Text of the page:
A nearly 200-year-old debate on how a marine reptile from the age of the dinosaurs swam may finally be put to rest.
By using computer simulations, scientists have determined that the unusual, four-flipper plesiosaurs swam through the ocean by flapping their two front flippers in an underwater flight motion, similar to the way penguins swim.
What was surprising, said researchers in a study published this week in PLOS Computational Biology, was that the creatures didn’t seem to use their back flippers to affect speed, but instead for steering and stability.
"Plesiosaurs are truly weird and unique creatures," paleontologist Adam Smith of Britain's Nottingham Natural History Museum told Reuters.
The plesiosaurs – which resembled Scotland's mythical Loch Ness monster, with its four large flippers and long necks – was unlike any modern-day swimming animal. For this reason, there have been competing hypotheses about their swimming style, with some researchers suggesting plesiosaurs moved their limbs mostly backwards and forwards, in a rowing motion.
"The plesiosaurs were a highly successful group of large predatory creatures, yet we didn't know how they swam,” Greg Turk, professor of computer science at Georgia Institute of Technology, told Reuters.
By designing computer simulations based on the anatomy of a species of plesiosaur that lived 180 million years ago, called meyerasaurus, scientists were able to identify the best swimming strategy for their body shape. They showed that the ancient swimmers were unlike most others, including most fish and whales, which tend to generate thrust using their tails, reports Reuters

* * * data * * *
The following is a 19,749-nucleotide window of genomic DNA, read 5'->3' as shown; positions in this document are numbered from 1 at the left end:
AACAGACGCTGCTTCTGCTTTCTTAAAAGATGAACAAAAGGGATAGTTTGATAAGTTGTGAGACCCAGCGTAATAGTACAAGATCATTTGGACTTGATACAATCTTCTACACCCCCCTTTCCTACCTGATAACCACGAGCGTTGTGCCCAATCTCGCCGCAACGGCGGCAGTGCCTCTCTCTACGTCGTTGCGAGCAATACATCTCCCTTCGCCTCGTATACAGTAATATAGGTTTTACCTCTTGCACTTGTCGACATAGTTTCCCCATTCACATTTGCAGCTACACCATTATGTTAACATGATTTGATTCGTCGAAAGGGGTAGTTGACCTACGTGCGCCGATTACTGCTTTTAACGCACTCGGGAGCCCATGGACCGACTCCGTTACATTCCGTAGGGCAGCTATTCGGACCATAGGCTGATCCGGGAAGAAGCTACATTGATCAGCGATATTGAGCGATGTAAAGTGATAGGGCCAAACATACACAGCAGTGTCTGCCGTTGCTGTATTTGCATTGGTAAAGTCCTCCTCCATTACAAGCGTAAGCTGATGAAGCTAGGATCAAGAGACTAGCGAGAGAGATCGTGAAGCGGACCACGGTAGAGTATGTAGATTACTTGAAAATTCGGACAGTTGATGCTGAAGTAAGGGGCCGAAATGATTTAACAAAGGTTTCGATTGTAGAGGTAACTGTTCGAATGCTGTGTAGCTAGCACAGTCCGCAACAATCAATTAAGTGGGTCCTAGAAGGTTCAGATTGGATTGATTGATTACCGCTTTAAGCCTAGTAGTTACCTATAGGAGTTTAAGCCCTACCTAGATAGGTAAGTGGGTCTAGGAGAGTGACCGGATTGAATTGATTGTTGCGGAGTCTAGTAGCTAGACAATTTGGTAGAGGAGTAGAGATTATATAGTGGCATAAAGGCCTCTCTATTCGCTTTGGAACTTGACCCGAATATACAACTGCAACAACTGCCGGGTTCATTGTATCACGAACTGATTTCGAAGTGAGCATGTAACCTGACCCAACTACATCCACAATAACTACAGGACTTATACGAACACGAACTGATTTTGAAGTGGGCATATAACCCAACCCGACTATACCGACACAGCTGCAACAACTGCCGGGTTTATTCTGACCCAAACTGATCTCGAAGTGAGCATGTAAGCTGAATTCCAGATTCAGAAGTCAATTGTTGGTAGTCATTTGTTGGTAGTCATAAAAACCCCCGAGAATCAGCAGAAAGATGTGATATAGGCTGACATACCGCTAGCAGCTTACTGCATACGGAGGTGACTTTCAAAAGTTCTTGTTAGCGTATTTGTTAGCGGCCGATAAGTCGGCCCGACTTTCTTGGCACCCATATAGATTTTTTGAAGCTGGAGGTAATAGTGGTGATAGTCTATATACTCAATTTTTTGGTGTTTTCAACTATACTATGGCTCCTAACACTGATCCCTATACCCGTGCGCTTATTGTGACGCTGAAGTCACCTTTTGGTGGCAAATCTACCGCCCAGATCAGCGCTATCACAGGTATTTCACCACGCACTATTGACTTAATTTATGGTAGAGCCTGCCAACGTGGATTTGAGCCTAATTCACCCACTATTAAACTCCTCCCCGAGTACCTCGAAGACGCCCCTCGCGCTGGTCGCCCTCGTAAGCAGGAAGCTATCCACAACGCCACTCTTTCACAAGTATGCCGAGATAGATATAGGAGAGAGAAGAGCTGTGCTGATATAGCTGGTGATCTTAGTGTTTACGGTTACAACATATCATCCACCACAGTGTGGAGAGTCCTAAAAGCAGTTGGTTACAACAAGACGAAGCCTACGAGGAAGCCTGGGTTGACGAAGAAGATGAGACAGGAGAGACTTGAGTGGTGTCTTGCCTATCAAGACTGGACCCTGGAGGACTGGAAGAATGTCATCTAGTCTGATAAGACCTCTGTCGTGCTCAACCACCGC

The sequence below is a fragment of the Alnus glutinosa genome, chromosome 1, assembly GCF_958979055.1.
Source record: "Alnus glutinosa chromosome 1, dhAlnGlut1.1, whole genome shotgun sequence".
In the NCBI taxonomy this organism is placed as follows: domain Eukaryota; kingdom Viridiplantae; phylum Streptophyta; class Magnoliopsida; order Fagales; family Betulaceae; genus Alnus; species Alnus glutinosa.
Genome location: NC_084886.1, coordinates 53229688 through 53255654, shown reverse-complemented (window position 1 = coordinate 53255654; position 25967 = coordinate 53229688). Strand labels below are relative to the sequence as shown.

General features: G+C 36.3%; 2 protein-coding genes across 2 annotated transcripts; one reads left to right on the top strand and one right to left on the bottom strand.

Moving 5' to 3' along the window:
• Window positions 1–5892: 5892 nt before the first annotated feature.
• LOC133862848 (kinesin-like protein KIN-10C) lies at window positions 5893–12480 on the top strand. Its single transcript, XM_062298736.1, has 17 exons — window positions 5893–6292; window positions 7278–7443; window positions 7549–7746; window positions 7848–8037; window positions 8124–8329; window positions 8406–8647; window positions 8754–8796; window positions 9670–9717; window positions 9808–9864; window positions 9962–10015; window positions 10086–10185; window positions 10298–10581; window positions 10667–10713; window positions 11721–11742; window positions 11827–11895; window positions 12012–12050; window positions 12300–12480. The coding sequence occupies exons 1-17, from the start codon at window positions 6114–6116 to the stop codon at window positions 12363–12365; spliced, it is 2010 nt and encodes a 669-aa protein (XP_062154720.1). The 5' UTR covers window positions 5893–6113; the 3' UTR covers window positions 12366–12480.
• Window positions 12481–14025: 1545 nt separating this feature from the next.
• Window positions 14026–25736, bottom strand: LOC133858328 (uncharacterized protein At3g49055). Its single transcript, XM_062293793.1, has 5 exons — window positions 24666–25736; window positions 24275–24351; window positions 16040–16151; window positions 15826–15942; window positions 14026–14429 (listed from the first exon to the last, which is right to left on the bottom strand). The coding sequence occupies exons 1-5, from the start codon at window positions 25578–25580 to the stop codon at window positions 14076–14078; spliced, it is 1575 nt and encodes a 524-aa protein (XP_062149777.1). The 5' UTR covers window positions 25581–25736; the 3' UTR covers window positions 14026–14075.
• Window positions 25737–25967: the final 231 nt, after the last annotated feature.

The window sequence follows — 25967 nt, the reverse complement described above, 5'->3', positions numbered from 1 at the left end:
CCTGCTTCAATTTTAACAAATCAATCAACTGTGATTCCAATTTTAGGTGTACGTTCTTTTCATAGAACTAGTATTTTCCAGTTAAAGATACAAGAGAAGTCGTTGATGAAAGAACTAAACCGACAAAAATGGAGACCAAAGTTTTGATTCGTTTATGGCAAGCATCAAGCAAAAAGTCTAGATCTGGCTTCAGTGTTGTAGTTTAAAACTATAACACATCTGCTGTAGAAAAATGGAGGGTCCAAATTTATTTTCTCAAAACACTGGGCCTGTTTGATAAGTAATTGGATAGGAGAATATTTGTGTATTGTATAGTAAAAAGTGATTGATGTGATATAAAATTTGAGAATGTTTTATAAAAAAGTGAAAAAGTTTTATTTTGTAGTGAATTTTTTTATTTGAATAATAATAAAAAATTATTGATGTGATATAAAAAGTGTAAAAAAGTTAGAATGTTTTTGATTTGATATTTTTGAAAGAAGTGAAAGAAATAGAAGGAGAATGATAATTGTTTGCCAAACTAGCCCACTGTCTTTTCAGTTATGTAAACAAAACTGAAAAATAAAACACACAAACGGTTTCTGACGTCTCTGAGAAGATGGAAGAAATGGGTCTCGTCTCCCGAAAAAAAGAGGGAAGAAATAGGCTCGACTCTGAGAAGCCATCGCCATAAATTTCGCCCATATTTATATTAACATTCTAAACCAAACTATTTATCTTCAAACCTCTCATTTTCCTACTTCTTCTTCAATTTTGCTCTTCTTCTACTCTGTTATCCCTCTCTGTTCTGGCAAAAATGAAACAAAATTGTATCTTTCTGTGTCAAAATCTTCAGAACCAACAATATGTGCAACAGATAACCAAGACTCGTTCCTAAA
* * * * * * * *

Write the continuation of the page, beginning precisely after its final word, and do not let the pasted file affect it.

"What was unexpected was that no matter what motion we simulated for the back flippers, they could not substantially contribute to the plesiosaur's forward motion," said Professor Turk.
First discovered in 1823, the Plesiosaurs are thought to have lived from about 200 million to 66 million years ago, disappearing in the same mass extinction that wiped out the dinosaurs.
They ate fish and squid and came in various shapes and sizes. Some had short necks, while others had long ones, including the elasmosaurus, a creature that measured about 46 feet long. Meyerasaurus, discovered in Germany, measured 10 feet long.
Researchers say that their computer simulations could be used to better understand the mechanics of plesiosaurs’ swimming techniques and perhaps those of other prehistoric animals.
This report contains material from Reuters.